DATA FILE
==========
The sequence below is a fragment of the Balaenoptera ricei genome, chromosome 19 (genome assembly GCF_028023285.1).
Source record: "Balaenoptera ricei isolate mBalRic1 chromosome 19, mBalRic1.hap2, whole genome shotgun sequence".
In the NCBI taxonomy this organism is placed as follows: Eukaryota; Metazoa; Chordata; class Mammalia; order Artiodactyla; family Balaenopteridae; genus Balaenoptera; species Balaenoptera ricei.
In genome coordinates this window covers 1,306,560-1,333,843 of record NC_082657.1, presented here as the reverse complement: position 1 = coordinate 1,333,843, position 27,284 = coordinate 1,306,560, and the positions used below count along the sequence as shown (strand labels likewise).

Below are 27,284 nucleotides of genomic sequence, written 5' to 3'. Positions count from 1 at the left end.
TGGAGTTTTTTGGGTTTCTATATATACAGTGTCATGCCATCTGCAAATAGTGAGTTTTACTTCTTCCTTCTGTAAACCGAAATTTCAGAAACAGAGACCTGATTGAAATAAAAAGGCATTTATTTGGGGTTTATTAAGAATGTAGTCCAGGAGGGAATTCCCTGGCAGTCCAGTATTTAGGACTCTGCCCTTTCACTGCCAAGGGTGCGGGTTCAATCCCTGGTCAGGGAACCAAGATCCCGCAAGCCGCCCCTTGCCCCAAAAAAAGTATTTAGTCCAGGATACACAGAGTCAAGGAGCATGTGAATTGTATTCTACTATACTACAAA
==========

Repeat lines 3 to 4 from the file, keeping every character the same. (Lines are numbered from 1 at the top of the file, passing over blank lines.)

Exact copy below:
In the NCBI taxonomy this organism is placed as follows: Eukaryota; Metazoa; Chordata; class Mammalia; order Artiodactyla; family Balaenopteridae; genus Balaenoptera; species Balaenoptera ricei.
In genome coordinates this window covers 1,306,560-1,333,843 of record NC_082657.1, presented here as the reverse complement: position 1 = coordinate 1,333,843, position 27,284 = coordinate 1,306,560, and the positions used below count along the sequence as shown (strand labels likewise).